Submarine base to accommodate Russian, South Korean vessels
The Jakarta Post
The Indonesian Navy is speeding up the development of a submarine base in Palu, Central Sulawesi, aiming to have it completed by the end of the year and operational early next year to accommodate Russian and South Korean vessels.
Palu Navy naval base commander Col. Yanu Madawanto said on Tuesday that construction of the naval base was costing more than Rp 21 billion (US$1.5 million) and would accommodate two Russian and South Korean-made submarines.
'Operation of the submarine dock will coinciding with the arrival of the submarines from South Korea and Russia,' said Yanu.
According to Yanu, the submarine base in Palu will be the third of its kind in Indonesia, joining the Western Fleet Command (Koarmabar) in Jakarta and Eastern Fleet Command (Koarmatim) in Surabaya.
'The naval base in Palu will become the Central Fleet Command [Koarmateng],' said Yanu.
The submarine base project was earlier delayed for a month during the negotiation process for the procurement of the submarines. However, the deal has been made and the project has been resumed.
Dredging work is currently being carried out to build the dock. It will be completed in the near future and the second phase of construction will then commence.
Yanu said the Korean-made submarine that would be stationed at the Palu naval base, built by the Daewoo Shipbuilding and Marine Engineering of South Korea, was 6 meters wide and 60 meters long, while the Russian-made submarine was 6 meters wide and 100 meters long.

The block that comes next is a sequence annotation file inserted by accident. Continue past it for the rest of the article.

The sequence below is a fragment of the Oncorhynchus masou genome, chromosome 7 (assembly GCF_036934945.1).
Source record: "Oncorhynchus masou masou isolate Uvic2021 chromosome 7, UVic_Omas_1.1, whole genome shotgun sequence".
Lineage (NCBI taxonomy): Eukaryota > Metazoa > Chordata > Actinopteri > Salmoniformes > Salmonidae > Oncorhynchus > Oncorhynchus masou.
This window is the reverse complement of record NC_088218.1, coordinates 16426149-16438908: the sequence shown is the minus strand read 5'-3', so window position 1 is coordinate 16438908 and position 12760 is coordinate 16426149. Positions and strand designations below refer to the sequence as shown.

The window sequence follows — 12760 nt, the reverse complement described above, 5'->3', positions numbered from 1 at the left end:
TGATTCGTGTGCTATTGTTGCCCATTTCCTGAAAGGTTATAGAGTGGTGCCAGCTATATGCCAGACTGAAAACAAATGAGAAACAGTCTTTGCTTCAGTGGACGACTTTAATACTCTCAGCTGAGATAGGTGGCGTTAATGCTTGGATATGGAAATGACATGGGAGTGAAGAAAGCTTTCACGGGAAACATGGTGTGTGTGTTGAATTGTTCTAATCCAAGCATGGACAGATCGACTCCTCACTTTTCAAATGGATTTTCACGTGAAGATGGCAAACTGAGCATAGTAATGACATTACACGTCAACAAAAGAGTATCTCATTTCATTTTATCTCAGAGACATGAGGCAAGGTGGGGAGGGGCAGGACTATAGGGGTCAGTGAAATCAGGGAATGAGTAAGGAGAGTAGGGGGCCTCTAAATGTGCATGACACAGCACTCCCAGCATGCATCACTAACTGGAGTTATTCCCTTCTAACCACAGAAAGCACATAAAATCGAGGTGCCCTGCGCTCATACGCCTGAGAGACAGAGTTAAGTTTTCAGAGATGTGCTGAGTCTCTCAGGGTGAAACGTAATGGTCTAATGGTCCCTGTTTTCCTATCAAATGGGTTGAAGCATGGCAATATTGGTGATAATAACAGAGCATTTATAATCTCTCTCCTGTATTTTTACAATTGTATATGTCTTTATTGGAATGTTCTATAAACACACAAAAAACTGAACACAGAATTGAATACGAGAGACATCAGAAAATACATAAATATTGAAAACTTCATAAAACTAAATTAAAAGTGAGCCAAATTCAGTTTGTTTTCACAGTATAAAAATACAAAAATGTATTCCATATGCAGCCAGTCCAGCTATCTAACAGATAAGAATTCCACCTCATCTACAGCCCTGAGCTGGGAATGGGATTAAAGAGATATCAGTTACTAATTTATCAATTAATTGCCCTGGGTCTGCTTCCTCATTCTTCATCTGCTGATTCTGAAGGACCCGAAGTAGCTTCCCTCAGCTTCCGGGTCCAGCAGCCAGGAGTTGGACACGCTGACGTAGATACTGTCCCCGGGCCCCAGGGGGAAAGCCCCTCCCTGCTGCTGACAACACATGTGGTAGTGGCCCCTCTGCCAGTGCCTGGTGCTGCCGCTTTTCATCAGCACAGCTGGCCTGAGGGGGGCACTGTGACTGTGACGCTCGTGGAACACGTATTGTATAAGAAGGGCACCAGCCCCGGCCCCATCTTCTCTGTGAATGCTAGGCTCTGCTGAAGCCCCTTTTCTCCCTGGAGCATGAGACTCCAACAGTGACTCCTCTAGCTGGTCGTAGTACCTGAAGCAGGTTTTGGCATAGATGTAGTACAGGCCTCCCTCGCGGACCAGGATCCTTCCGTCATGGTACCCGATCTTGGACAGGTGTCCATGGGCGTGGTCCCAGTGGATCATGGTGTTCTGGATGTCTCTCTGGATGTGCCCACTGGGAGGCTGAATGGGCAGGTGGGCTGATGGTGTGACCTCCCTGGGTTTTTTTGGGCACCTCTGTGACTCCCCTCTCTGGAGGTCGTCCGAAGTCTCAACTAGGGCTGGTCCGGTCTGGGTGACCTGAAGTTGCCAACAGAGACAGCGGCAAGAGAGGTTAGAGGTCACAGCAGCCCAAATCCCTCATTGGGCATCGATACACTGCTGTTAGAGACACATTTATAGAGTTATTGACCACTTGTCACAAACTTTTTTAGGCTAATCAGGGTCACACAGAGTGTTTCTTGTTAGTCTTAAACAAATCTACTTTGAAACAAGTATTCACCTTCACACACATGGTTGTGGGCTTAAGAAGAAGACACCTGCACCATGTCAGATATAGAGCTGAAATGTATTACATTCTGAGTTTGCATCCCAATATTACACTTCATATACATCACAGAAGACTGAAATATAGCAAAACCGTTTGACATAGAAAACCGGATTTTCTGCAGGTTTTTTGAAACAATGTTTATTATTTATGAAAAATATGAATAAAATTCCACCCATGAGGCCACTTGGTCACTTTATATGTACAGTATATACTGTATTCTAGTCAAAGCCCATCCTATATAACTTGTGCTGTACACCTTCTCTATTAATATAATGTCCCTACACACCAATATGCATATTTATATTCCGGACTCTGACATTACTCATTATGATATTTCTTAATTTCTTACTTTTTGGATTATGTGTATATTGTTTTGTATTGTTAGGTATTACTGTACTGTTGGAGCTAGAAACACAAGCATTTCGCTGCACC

The submarine base is situated in the Palu Bay area in Watusampu subdistrict, Ulujadi district, Palu city, at a very ideal depth.
'Palu Bay is the world's third-deepest sea,' said Yanu.
Palu Bay was picked as one of the locations for the submarine bases due to the strategic location of the bay, which is 10 kilometers wide and has a coastline spanning 68 km. It reaches a depth of 400 meters. It also has adequate natural protection against extreme ocean currents.
'The depth is exceptional and can be traversed even by US aircraft carriers,' said Yanu.
The Palu naval base will become one of the nation's main naval bases, so the Navy will equip it with modern facilities, especially due to its proximity with the Malaysian border.
'The Ambalat issue is still ongoing, so the submarine base in Palu is very strategic in terms of securing the island,' said Yanu.
Earlier, Central Sulawesi Governor Longki Djanggola said that judging from the available documents, the position of Palu Bay in the middle of the northern border of Indonesia with neighboring countries and the Java Sea in the south, was very strategic in terms of defense, so submarines stationed in Palu could cover the region well.
The region is also part of the Archipelagic Sea Lanes of Indonesia (ALKI II), encompassing the Sulawesi Sea, Makassar Strait, Flores Sea and Lombok Strait. North of the ALKI II are Malaysia, the Philippines, Japan, and China, which is very strategic from a geopolitical and geoeconomic perspective for Indonesia.
The ALKI II is a sea lane in Indonesia that can be passed by large-tonnage merchant ships from across the world under the United Nations Convention on the Law of the Sea (UNCLOS).
'So, this is the right place to build a Navy submarine base,' said Longki.
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